The resolve by Botswana to diversify its economy away from diamonds through the Economic Diversification Drive (EDD) has proved to be challenging with the initiative stirring at a slow pace.
The EDD was formally approved as a programme in 2010 with the urge to lessen the burden of economic dependency on mining.
The National accounts data suggest the economy has somewhat diversified. Generally, Government and Mining’s share of GDP has certainly fallen from 48.12 percent in 2003 to 27.25 percent in 2012. This indicates that the economy is becoming less dependent on Government and the mining sector. However, Botswana still fails to diversify her exports. Botswana’s exports are still dominated by Diamonds accounting for 75 percent of exports in 2012.
Probing the major causes of the slow pace, Dr Grace Tabengwa a research fellow and macro economics analyst with the Botswana Institute for Development Policy Analysis (BIDPA) said while the progress is not impressive we cannot hasten to overlook the challenges that the economy faces.
Tabengwa said economic diversification remains fundamental in the context of Botswana’s future long term sustainable growth and key in unlocking the growth potential besides the mining sector.
She highlighted that it is an immense task unlocking the export potential of the economy and, more importantly, in identifying the export opportunities and activities that can actually kick start the diversification process.
Compared to other countries, like Mauritius, the march to diversification for Botswana has been rough and bumpy due to its dependency on mining sector for too long.
Tabengwa said further improvements need to be done in the doing business environment, which, to some extent, affected and impacted on attracting the much needed foreign direct investment.
To her understanding , long-term sustainable development in Botswana and diversification hinge on the diversity of exports and growth factors which depend, to a larger extent, on investment opportunities that can be realised through promoting factors that improve efficiency enhancers, technology, innovation and business sophistication.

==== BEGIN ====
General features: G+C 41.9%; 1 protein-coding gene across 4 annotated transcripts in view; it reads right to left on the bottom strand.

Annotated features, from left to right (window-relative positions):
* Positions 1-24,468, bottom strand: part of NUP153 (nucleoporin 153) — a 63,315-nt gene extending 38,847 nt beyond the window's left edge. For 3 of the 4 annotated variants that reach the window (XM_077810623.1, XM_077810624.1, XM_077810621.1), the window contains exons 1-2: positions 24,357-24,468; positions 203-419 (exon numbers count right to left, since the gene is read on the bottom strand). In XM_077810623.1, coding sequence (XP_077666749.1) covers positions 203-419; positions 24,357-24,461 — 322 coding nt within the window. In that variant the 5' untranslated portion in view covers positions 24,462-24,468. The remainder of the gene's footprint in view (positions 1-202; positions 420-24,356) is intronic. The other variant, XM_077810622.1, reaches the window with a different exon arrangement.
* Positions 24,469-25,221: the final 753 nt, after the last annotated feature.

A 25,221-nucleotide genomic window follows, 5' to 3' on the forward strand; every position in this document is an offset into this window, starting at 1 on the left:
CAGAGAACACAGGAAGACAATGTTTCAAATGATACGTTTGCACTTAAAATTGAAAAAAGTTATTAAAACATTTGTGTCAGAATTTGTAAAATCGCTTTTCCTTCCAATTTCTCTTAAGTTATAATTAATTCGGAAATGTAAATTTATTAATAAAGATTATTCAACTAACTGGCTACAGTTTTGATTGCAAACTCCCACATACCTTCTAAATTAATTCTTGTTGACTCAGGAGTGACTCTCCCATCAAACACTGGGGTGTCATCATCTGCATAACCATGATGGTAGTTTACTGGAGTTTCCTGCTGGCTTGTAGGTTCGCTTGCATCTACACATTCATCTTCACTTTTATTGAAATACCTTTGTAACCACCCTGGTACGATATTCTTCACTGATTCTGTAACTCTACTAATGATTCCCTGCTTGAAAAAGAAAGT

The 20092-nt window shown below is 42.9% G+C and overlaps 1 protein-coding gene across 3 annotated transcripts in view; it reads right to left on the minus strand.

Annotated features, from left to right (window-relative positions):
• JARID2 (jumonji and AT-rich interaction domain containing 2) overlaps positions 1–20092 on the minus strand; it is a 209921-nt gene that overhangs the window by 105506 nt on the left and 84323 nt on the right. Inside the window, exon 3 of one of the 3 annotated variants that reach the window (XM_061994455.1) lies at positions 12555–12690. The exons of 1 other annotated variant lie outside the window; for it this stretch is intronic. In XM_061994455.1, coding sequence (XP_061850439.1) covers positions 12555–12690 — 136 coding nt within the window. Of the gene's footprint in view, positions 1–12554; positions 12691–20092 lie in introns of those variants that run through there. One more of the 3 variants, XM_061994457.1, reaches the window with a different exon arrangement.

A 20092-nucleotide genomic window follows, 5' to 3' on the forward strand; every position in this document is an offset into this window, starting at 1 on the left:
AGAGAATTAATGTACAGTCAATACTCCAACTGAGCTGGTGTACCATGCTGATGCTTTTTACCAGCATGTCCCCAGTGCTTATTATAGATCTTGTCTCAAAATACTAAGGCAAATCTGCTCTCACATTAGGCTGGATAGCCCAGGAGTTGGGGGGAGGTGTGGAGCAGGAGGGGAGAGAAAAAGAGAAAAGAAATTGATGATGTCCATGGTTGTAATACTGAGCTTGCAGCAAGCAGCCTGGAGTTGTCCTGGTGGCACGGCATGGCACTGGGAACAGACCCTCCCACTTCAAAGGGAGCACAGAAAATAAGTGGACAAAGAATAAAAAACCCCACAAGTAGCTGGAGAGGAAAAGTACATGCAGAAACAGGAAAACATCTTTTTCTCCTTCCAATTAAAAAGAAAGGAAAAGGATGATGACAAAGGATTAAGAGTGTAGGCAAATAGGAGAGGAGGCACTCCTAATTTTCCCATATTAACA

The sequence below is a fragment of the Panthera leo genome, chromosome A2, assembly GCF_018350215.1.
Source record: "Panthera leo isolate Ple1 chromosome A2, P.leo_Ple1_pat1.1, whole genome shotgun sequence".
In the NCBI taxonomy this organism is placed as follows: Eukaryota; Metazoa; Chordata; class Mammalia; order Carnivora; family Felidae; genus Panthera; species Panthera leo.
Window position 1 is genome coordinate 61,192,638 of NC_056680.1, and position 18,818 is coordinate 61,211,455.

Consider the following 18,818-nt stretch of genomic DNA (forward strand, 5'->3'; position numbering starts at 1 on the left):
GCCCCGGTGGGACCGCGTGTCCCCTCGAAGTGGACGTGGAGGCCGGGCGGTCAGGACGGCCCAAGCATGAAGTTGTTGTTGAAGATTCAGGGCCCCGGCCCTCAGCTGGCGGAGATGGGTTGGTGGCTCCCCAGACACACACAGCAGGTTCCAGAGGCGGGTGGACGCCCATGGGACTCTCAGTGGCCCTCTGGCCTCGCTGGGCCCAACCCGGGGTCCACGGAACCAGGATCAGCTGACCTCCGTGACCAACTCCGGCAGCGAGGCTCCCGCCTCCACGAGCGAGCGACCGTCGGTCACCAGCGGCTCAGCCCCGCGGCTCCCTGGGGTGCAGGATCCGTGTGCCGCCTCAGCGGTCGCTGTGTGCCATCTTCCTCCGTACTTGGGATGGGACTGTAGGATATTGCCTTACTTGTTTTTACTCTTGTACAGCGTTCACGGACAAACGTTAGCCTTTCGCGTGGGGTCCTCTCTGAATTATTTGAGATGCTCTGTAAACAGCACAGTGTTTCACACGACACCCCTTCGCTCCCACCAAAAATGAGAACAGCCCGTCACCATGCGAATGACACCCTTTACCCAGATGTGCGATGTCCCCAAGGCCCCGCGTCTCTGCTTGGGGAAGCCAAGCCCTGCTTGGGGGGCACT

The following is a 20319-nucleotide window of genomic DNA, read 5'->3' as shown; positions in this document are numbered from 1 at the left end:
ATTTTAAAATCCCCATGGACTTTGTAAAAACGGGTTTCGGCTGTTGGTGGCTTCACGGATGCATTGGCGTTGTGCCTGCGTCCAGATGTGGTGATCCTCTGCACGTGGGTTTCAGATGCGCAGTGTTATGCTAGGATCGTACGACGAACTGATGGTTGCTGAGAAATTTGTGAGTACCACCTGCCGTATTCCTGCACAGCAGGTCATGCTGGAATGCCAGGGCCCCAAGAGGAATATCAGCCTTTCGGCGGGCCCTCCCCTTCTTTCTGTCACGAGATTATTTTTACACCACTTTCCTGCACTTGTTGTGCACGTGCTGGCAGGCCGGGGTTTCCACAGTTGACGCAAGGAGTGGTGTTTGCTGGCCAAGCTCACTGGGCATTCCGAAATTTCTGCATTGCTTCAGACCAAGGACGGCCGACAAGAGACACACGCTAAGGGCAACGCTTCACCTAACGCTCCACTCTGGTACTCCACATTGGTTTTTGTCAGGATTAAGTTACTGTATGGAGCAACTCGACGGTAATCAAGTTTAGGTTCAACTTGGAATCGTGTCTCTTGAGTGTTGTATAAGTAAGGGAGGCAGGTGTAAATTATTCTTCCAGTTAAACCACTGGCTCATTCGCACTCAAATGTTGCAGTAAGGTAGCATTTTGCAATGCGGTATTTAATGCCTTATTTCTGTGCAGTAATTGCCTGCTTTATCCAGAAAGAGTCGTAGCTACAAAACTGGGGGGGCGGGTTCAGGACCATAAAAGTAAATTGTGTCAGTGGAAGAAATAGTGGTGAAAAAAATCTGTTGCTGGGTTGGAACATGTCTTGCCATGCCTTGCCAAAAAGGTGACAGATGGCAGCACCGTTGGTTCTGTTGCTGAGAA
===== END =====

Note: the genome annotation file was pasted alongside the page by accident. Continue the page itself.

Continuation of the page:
In addition, the other facts that have limited the diversification process include human capital and the requisite skills. “We are conscious of the doing business and human capital development strategies that should address some of these challenges but they should be done with speed,” she said.
“Unlocking the pace of diversification currently would depend largely on the ability of government, the private sector and individuals to play a role and, more importantly, in implementation of strategies that support the diversification drive,” said Tabengwa.
Efforts to address these problems should be hastened. It should be a result oriented coordinated effort by all because government alone cannot succeed.
Thabelo Nemaorane, an Economic Analyst with Econsult, appreciated the minimal progress achieved so far but noted that not much attention is paid to Services sector in Botswana.
“In the past 10 years, the Finance and Business services sector has been the largest source of the economy’s growth. Botswana needs to award more attention to the services because that is where we seem to have a potential to grow,” said Nemaorane.
He emphasised the need to further develop the Manufacturing and Agriculture sector as they have the potential to boost exports, they are also potentially very large employers. However, these haven’t been among the best performing sector in the past 10 years.
Tabengwa is adamant that diversification is a process that takes time and varies across countries such that looking critically at the Botswana case, one would actually see that it may actually take time.